What does Australian Literary Management do?
1) We actively seek out publishers for the work of writers we represent: book and magazine publishers, film, theatre, radio and television producers, and others.
2) We supervise the contract relationships between authors and publishers. We make sure our authors get a fair and profitable deal from publishers’ advances and sales royalties.
3) We carefully negotiate overseas rights, translation rights, film rights and opportunities, residual rights, and many other detailed contract matters.
4) We advise publishers how to best promote our authors’ work.
5) We act as a clearing house for publisher payments to authors, checking the promptness and accuracy of payments and passing them on authors after deducting our agency commission (usually a percentage of the authors’ earnings) and any reasonable expenses we might have incurred such as postage and photocopying. We do not charge a fee to join our agency, and we do not charge any other fees.
I’m a writer. How do I bring my work to the attention of your agency?
1) First, to save your time, we do not consider scripts of any kind, or children’s books by unpublished authors, and we do not consider work that has been self-published as either a paper book or an e-book. Please read this again, as some people do misunderstand it: it only applies to writers of scripts, and to writers of children’s books, and to self-published authors, not to general authors who have not had a particular manuscript published.
2) If you have already sent your manuscript to the major publishers in Australia, and they have all said no, please don’t send it to us as a last resort. Publishers generally refuse to read a manuscript twice, so we would have no chance of interesting them in your book if they have read it once and said no.
Hint: find an agent first, not last.
3) Make sure that we are the only agents who are currently considering your work. Our time is precious, and we do not wish to spend hours reading your submission, only to find that some other agent has just accepted it. To repeat: if some other agent is currently considering your work, you must NOT send it to us.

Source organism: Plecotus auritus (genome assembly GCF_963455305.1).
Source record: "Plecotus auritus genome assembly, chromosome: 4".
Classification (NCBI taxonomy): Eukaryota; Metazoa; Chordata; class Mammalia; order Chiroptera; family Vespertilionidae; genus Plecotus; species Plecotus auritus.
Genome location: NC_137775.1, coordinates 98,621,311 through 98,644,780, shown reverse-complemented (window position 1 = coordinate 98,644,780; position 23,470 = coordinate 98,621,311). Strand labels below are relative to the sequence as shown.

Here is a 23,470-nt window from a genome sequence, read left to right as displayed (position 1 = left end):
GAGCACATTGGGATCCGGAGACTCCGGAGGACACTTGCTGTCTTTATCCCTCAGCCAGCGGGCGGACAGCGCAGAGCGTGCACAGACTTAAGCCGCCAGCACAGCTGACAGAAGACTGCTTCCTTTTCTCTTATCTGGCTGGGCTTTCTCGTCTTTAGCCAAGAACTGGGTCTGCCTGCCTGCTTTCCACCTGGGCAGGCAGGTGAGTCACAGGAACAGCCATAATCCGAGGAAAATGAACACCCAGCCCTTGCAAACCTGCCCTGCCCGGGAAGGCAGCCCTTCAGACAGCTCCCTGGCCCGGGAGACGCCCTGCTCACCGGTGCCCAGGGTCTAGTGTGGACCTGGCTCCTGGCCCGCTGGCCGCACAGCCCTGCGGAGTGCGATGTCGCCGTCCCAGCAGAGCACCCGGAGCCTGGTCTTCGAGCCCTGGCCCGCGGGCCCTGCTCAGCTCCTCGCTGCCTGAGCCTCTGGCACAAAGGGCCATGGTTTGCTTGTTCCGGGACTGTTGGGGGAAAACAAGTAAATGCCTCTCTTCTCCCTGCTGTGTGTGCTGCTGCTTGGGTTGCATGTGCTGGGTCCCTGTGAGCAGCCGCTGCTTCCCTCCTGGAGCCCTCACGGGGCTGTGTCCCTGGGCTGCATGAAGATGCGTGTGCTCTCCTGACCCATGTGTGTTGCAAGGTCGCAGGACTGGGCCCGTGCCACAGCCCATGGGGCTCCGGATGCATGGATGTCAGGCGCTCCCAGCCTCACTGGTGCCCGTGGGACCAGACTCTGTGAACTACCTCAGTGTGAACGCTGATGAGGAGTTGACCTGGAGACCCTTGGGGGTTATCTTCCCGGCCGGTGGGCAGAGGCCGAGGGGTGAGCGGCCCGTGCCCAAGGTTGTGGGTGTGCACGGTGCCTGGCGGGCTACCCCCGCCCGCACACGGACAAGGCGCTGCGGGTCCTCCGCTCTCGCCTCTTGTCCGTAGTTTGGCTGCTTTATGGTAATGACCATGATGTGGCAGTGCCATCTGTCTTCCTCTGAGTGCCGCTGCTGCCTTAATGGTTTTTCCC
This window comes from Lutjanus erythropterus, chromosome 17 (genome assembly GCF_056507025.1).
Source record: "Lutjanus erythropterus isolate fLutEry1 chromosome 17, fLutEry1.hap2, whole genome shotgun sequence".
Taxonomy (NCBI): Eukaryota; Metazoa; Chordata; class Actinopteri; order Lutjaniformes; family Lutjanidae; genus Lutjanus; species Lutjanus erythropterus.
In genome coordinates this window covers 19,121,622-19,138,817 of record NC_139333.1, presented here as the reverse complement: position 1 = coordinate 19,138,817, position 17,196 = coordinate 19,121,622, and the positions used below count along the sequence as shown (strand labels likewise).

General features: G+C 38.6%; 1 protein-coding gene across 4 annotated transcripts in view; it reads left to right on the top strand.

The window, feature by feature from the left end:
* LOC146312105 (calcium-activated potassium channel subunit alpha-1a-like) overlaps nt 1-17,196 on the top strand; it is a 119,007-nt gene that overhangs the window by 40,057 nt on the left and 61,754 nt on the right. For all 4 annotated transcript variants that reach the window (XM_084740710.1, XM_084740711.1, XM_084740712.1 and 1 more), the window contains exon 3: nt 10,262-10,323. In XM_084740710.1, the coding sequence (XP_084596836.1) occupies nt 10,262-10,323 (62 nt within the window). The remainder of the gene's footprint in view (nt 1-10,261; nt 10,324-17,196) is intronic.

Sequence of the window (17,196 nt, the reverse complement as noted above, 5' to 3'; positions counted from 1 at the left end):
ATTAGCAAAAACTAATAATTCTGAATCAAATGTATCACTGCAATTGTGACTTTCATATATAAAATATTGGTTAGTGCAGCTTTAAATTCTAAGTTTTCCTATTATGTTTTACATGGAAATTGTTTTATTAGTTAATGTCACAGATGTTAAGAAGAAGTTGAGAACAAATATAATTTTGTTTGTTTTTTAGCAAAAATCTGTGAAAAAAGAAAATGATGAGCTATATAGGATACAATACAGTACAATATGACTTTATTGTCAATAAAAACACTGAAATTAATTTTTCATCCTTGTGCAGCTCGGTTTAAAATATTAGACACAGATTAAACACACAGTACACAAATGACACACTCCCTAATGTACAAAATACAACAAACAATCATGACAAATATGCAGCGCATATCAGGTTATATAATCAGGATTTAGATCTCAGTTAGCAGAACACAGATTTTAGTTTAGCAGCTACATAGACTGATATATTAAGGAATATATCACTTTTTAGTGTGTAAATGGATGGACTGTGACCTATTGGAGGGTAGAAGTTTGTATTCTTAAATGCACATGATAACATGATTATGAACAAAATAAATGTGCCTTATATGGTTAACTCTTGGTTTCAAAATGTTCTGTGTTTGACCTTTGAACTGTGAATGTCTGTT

4) Second, phone us on (612+) 9818 8557 or send us a plain enquiry email (see the Contact us page) to check that we wish to see your work. Some kinds of writing are not of interest to us: children’s books by previously unpublished authors, screenplays, plays, poetry or individual short stories, for example.
5) If we ask to see a sample of your writing, send a copy via email of a one-to-two-page synopsis of your book, together with copies of some pages from two sample chapters (up to a maximum of fifty pages total), to our office. Do not send the whole work. Please go to our Send us Your Work page, and follow the instructions.
You may send by the slower and more expensive method of postal mail. Our postal mail address is
Australian Literary Management
2-A Booth Street
Balmain NSW 2041
Please note: if at all possible, please format your work as Rich Text Format (any word processor can “Save As” RTF). If you wish to send by postal mail, send copies, not the originals. Always keep the originals in a safe place. We cannot be responsible for loss of material.
Here are some further points to note:
We will consider your synopsis and sample chapters and decide whether we wish to look at the full manuscript. This will take from four to six weeks. Please be patient — we get over a thousand submissions a year, and our staff are generally busy with other matters.
Do you charge a fee to look at a manuscript?
Do I have to pay a fee to join your agency?